In panel A, proctolin induces a very shallow oscillation of the resting potential (-66 mV) that is not sufficient to reach the threshold for spikes. Addition of 1 µM nicotine (B) depolarizes the neuron (the resting potential moves upward) and enhances the oscillations, producing bursts of spikes. Increasing the dose of nicotine to 1.5 µM (C) further depolarizes the neuron, but spikes are no longer generated. Why not? In panel D, pulses of intracellular hyperpolarizing current (bottom trace) repeatedly force the membrane potential to a more negative value (arrows) for about a third of a second. When the neuron returns to its depolarized state between the intervals at its normal resting potential, it fires spikes. The most likely explanation is that the continuous severe depolarization leaves the neuron's sodium channels in their inactivated state, unable to open and fire spikes. Briefly returning the neuron to its resting potential allows the sodium channels to recover, so that they are ready to fire new spikes when they are again depolarized (panel D).

Source: Braun, G and B Mulloney (1993) Cholinergic modulation of the swimmeret motor system in crayfish. J. Neurophysiology 70 (6): 2391-2398, fig 3.

6. Summarize your data.

Prepare a PowerPoint file of no more than four slides to show the data you collected today. Include a title and your group's full names as part of the first slide. Each group's PowerPoint presentation will be distributed as a single page of four slides.

  • On the first slide, include the labelled anatomical image you selected in Part 2.
  • From oscilloscope screenshots, present a few oscilloscope traces that show the shapes of single extracellular action potentials. Label clearly the horizontal timescale and the vertical voltage scale, correcting for the amplification so that the vertical scale represents voltage at the electrode.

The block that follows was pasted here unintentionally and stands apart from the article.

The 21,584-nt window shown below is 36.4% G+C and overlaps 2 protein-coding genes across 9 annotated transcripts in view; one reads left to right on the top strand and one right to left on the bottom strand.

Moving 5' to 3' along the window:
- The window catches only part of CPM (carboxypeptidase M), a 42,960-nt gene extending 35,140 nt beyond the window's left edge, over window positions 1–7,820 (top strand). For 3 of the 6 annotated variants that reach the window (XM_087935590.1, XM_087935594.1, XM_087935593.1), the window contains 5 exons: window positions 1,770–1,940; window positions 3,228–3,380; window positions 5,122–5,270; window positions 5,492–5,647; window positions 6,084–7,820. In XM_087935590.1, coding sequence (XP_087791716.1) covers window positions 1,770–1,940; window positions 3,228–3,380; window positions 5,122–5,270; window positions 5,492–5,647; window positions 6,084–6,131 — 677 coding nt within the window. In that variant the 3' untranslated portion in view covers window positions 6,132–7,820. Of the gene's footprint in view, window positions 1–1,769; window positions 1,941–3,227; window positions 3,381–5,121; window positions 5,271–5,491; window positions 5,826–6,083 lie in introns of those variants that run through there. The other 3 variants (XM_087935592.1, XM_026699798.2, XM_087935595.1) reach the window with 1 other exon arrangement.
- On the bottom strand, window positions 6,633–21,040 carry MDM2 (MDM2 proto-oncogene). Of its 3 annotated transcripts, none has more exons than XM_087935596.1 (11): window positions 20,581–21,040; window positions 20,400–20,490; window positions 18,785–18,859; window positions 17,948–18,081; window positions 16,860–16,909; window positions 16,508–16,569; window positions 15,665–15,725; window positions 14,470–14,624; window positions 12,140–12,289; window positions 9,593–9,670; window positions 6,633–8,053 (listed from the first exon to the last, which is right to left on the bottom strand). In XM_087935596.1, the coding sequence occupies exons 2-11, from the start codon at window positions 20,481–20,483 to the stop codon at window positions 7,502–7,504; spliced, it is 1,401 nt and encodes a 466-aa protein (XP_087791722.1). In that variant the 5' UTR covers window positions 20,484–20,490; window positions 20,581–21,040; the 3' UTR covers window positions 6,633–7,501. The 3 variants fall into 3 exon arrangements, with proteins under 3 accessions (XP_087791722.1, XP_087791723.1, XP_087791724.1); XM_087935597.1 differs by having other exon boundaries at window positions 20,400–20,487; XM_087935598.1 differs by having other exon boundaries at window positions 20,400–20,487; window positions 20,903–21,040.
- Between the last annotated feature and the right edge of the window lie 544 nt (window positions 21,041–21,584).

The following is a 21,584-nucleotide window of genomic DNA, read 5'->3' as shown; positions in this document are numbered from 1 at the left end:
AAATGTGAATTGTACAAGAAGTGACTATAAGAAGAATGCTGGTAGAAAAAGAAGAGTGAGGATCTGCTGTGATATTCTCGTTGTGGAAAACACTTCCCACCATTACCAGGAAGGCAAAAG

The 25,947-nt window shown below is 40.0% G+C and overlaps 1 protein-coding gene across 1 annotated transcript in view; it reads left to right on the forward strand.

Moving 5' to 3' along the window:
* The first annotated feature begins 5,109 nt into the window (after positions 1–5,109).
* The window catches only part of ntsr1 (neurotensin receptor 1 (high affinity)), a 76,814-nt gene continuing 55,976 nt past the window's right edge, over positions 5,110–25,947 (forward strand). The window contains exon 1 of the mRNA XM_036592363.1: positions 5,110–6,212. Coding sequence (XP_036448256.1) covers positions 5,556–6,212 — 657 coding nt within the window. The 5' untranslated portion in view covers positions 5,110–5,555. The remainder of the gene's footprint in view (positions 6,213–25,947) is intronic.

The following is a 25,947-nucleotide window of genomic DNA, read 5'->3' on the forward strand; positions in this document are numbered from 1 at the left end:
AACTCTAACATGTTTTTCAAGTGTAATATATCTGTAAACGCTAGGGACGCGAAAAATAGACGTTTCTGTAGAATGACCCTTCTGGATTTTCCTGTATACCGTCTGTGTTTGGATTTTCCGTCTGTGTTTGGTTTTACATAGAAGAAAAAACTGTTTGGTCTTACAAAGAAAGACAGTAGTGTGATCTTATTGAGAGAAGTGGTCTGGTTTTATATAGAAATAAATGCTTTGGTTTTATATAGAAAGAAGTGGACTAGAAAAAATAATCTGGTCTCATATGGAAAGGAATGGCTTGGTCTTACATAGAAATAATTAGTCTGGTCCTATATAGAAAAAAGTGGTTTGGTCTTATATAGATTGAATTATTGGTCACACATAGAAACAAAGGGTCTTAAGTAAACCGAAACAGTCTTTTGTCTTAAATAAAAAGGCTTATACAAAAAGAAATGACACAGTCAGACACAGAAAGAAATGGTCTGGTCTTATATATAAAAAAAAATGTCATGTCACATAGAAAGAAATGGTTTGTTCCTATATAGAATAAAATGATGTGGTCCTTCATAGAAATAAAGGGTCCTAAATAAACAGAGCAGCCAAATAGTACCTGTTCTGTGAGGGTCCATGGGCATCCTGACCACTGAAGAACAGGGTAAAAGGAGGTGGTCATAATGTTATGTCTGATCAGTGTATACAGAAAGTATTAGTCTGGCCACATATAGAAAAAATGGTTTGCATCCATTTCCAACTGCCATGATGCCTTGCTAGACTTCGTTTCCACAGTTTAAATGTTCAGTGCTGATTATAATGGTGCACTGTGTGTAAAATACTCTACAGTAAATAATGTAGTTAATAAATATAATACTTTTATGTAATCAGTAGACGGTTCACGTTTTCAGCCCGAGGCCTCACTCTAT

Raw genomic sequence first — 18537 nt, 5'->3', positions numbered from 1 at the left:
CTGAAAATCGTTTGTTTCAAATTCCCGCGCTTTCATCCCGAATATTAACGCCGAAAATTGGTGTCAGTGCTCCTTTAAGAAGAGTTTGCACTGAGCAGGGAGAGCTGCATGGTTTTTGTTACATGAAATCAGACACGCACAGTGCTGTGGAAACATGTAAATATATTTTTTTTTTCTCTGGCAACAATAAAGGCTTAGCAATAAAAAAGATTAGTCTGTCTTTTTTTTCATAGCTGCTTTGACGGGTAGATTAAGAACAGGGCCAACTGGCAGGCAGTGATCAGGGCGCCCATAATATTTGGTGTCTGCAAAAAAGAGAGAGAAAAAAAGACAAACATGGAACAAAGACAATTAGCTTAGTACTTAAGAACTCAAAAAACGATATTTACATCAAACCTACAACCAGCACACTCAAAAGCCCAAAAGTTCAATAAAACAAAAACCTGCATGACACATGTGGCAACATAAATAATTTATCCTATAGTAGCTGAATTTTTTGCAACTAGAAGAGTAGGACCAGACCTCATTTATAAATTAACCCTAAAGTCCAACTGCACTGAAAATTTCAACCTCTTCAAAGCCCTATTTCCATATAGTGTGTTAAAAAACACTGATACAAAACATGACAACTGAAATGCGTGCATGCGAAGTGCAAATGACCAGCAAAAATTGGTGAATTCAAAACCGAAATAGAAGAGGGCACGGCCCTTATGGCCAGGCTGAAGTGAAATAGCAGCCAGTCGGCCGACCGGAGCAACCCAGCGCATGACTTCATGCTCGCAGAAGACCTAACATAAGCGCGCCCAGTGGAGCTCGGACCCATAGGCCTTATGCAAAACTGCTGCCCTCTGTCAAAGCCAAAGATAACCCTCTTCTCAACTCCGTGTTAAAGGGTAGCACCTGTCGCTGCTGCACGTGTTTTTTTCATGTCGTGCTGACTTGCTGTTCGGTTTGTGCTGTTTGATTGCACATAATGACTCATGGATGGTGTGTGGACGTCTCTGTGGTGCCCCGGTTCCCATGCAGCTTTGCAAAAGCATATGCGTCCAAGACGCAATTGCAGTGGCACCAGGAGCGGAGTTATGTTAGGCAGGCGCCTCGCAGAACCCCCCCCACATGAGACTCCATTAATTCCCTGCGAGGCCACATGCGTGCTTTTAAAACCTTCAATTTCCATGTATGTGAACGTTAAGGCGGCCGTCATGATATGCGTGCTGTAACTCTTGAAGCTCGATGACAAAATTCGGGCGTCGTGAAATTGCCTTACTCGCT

• Include a screenshot of an excerpt from a LabChart record that shows individual spikes in the spontaneous activity you recorded. Label individual units with numbers to mark axons that can be identified by their size.
  • From your computer file of the response to nicotine, create an image of the full experiment to show the overall event, and also take screenshots of several enlarged sections (with an expanded timescale) to show details of firing patterns.

Email your finished PowerPoint summary to the instructors, preferably before you leave lab.

7. Clean up.

When you clean up, flush the suction electrode with water to prevent the saline from drying and clogging the tip. Also make sure you turn off the preamplifier. Rinse out your dissecting dish, and clean and dry your dissecting tools. Move any stray files from your computer's desktop into a folder for today's experiment, and place that folder in the main folder for your lab day.


Supplement: Anatomy of the Crayfish Nervous System.

Appendix: Capturing Oscilloscope Screenshots

Appendix: Using EasyGraf Chart Recorders.

Appendix: Capturing Data with PowerLab and Chart.

© 2003, 2008, 2011, 2019 by Richard F. Olivo. Permission is granted to non-profit educational institutions to reproduce or adapt this Web page for internal use provided that the original source and copyright are acknowledged.